The US Supreme Court dealt a blow to the Biden administration Tuesday night when it refused to grant a stay of a lower court order requiring the administration reinstate a Trump-era immigration policy.
The Migrant Protection Protocols (MPP), informally referred to as the “remain in Mexico” policy, requires that asylum seekers to the US remain in Mexico while they await a hearing in a US immigration court. The policy was announced by the Trump administration in 2018 and was implemented following an order of the Supreme Court in March 2020. When Biden took office, he announced the suspension of the MPP, followed by a memorandum from the Department of Homeland Security (DHS) permanently ending the MPP.
Texas and Missouri sued the government in federal district court, challenging the termination of the program. The district court found that the government had acted in an arbitrary and capricious manner in rescinding the MPP, violating the Administrative Procedure Act (APA). Last week the US Court of Appeals for the Fifth Circuit upheld the lower court’s ruling, forcing the Biden administration to seek an emergency stay with the Supreme Court.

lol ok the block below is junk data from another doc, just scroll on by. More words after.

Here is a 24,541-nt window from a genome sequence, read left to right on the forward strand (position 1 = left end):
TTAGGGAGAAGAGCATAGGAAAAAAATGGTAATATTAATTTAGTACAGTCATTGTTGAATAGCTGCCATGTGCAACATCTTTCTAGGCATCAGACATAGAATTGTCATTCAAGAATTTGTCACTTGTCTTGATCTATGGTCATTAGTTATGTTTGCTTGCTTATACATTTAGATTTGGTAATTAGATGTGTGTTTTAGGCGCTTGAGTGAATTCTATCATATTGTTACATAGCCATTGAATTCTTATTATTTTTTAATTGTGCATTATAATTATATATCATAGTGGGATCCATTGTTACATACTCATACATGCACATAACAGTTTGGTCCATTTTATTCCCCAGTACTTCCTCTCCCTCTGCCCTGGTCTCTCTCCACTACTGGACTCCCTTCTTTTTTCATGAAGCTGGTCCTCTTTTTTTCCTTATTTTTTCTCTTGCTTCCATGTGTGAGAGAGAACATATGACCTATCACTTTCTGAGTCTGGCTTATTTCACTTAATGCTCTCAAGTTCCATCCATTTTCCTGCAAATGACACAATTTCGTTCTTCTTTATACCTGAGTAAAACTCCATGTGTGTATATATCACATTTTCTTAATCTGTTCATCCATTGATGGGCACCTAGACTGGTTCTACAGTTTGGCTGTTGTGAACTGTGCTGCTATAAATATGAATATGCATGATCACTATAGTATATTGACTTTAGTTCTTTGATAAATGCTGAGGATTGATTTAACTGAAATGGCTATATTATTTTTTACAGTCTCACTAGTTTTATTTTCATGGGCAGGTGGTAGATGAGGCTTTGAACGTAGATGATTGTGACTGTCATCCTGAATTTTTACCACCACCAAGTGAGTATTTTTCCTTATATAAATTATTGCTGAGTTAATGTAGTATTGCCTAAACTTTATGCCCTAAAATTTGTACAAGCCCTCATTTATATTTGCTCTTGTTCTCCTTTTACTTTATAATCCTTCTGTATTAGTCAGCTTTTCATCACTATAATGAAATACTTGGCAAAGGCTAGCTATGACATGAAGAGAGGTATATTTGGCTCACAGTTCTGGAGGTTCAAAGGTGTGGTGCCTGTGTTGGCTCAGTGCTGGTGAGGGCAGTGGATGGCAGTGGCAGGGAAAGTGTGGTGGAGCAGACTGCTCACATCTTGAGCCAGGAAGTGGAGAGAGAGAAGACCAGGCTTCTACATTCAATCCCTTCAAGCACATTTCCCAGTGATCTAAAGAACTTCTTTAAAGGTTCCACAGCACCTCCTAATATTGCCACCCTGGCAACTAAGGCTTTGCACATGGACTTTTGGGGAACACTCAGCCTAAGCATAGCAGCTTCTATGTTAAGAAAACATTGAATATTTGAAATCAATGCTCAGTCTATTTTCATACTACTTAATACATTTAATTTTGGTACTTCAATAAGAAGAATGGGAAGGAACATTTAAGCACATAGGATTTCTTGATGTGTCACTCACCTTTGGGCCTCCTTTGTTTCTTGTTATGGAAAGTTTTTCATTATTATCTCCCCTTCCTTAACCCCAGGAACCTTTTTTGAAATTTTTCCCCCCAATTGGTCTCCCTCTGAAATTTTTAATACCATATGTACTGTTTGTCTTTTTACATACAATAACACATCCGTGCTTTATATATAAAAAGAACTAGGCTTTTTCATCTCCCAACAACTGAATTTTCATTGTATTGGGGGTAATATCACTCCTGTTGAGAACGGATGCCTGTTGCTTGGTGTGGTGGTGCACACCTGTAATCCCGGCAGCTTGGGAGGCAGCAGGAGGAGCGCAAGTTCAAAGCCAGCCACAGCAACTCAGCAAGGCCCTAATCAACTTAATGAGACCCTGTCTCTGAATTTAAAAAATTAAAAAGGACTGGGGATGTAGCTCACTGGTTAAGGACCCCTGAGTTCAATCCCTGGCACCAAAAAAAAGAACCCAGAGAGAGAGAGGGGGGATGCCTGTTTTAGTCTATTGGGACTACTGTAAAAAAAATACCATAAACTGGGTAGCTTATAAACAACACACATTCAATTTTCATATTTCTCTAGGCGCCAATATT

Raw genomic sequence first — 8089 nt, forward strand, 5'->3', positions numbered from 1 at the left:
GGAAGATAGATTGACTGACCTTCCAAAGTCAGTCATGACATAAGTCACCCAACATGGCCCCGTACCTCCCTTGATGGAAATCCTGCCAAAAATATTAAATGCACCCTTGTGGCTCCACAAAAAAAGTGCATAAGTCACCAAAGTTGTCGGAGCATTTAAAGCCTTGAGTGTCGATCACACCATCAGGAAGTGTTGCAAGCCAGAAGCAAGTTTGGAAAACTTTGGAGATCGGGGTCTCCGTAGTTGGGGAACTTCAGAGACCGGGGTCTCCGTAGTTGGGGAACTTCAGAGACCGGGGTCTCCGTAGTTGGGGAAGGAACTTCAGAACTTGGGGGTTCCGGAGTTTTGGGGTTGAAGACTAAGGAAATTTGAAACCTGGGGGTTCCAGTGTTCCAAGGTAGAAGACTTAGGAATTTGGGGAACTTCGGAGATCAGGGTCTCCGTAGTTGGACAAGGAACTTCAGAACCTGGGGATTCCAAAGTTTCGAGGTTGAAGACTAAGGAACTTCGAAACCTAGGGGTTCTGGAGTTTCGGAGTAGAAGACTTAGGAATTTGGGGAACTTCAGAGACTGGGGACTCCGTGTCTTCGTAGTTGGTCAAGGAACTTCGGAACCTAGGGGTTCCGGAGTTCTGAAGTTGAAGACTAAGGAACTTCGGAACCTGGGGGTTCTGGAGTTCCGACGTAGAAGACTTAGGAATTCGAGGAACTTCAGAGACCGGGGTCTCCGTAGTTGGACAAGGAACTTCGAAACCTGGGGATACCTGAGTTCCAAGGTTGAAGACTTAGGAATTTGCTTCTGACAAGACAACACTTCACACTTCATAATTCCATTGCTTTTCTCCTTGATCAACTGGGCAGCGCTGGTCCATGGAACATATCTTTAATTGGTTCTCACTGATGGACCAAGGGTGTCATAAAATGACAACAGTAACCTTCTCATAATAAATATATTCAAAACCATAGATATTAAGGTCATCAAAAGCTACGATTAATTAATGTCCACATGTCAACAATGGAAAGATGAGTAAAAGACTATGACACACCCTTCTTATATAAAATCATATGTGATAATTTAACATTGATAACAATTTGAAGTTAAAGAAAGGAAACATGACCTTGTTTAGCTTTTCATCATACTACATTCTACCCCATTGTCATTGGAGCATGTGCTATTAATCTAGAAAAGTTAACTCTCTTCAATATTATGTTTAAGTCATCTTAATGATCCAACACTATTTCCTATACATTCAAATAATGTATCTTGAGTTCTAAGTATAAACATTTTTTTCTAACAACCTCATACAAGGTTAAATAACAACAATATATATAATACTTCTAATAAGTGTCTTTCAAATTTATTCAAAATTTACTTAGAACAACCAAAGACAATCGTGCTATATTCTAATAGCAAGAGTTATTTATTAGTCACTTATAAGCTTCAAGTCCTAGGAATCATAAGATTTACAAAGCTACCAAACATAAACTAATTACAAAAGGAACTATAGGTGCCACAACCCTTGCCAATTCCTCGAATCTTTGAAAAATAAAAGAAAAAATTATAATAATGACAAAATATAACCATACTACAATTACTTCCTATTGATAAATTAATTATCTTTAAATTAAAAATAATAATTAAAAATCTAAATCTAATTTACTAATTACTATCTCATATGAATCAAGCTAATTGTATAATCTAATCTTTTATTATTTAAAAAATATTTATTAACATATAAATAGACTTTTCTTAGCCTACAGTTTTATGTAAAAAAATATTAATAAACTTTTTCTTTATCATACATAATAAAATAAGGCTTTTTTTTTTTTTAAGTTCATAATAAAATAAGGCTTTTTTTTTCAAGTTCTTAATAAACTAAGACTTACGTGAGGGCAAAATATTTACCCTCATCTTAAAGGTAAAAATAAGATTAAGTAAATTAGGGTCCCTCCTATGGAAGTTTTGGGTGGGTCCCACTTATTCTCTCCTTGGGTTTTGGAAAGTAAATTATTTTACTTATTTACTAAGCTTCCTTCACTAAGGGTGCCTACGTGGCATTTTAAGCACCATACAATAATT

The court denied the administration’s application for a stay, finding that the administration was unlikely to succeed on its claim that DHS’s memorandum rescinding the MPP was neither arbitrary nor capricious. The brief unsigned order cited Department of Homeland Security v. Regents of the University of California in support of the decision. That case involved the Trump administration’s attempt to end the Deferred Action for Childhood Arrivals (DACA) program. That decision found that the Trump administration had violated the APA by not properly explaining the decision to end the DACA program.
The three liberal justices, Stephen Breyer, Sonia Sotomayor and Elena Kagen, indicated that they would have granted the government’s request for a stay, but none of them wrote a formal dissent to the order. The US will now need to negotiate the implementation of this policy with Mexico while the full appeal of the district court’s ruling is still pending.